Humanitarian and compassionate reasons
An H&C applicant can give any reasons that they believe will support their application.
Almost anything that makes others feel compassion and want to help can be the basis for a successful H&C application. For example, the hardship an applicant will face if they have to return to their home country is often a reason that is used.
And if there is a child who would be directly affected if the applicant had to return to their home country, this is an important factor. Immigration, Refugees and Citizenship Canada (IRCC) (formerly Citizenship and Immigration Canada or CIC) must consider what is in the child's best interests.
Some of the things that an applicant might give as reasons include:
- how established or settled they are in Canada
- their ties to Canada, including family ties
- what would happen if family members were separated
- their physical health or mental health concerns
- the impact on their lives of family violence they have experienced or will experience if they have to return to their home country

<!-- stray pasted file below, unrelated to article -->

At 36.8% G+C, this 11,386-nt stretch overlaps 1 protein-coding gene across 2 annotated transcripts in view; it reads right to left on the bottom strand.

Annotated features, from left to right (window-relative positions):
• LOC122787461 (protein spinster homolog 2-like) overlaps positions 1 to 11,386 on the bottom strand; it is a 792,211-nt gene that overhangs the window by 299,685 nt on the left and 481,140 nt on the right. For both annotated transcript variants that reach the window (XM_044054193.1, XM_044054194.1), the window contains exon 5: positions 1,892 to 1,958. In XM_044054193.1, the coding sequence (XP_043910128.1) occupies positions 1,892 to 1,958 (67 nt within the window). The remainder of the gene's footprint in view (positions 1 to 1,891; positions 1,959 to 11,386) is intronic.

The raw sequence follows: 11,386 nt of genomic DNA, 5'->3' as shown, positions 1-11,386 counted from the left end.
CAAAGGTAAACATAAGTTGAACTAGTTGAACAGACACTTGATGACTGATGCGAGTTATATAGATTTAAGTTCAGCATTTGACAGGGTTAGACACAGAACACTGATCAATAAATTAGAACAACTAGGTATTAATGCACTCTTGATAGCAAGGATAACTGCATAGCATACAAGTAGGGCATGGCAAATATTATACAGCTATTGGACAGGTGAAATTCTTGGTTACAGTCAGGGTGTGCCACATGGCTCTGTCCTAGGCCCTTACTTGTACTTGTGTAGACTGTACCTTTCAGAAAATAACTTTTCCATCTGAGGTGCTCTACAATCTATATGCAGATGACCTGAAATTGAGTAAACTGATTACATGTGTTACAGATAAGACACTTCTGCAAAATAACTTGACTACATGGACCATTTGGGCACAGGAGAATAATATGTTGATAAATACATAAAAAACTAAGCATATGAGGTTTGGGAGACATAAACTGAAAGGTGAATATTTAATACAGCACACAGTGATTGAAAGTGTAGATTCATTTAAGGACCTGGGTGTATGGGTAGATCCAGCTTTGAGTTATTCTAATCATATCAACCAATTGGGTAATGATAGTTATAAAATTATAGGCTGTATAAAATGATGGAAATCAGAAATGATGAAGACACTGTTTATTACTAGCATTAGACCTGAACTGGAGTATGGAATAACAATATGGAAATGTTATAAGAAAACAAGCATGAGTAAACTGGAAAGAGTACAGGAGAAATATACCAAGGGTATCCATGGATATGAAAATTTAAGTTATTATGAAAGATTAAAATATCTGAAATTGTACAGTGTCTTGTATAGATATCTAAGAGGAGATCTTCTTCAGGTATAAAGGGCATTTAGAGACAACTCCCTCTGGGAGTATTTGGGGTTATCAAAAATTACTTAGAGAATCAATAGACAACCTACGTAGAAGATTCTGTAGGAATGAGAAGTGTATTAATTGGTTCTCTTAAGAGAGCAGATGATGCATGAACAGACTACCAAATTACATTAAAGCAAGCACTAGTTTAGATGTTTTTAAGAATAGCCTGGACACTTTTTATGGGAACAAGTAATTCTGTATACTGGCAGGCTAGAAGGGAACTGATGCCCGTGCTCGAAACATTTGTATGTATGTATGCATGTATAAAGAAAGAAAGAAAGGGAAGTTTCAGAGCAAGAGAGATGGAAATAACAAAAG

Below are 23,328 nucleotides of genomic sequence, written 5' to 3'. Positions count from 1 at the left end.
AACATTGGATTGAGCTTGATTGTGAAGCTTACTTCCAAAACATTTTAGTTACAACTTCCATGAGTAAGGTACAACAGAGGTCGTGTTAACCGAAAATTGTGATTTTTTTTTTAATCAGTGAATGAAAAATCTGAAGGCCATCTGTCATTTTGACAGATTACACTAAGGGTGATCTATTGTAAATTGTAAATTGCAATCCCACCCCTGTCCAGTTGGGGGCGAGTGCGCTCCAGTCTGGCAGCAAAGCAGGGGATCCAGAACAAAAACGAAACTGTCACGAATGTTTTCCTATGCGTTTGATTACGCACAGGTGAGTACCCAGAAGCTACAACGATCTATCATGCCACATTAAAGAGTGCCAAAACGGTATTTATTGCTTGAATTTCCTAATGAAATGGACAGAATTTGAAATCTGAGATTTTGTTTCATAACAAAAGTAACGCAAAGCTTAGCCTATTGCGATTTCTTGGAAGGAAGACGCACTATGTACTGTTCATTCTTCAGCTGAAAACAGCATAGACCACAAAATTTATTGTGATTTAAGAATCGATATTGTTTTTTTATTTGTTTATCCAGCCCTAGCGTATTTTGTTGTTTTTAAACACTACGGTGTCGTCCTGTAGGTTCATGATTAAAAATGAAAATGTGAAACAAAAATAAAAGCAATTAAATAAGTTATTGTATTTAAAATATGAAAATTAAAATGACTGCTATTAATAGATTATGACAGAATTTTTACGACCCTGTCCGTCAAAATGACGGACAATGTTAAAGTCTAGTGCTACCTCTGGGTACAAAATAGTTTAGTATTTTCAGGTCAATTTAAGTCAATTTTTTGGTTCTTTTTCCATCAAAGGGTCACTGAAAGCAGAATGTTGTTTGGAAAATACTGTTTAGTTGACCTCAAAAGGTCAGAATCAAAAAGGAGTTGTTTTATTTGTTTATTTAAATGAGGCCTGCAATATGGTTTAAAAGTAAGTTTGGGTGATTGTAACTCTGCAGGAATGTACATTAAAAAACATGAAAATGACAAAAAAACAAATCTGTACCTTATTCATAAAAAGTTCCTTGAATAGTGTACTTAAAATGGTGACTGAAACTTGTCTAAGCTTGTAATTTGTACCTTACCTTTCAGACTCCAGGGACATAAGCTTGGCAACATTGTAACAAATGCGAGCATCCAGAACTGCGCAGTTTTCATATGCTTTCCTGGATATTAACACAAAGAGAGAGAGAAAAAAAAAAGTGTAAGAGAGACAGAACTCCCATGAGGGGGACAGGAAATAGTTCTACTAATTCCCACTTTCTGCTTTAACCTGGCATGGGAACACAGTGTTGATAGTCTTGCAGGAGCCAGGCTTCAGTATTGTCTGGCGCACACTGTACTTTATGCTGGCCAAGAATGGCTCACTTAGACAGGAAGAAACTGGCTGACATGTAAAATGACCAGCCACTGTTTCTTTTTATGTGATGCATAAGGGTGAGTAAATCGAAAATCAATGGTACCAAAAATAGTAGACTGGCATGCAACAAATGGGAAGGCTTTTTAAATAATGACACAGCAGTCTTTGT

- hardship or difficulties they might face if they were sent back to their own country
Examples of hardship or difficulties that an applicant might face in their own country could include:
- a lack of adequate health care
- discrimination based on religion, gender, or something else
- the laws, practices or customs in their country that might put them at risk — for example, a risk of abuse
IRCC is not allowed to consider the risks that are considered by the Immigration and Refugee Board when it decides a refugee claim.
But a situation that puts someone at risk may also be a reason for a successful H&C application. For example, a woman who is at risk because of an abusive spouse in her home country may also be able to show H&C reasons she should not be forced to return to that country.
An immigration lawyer may be able to present her case in a way that shows H&C reasons rather than risk.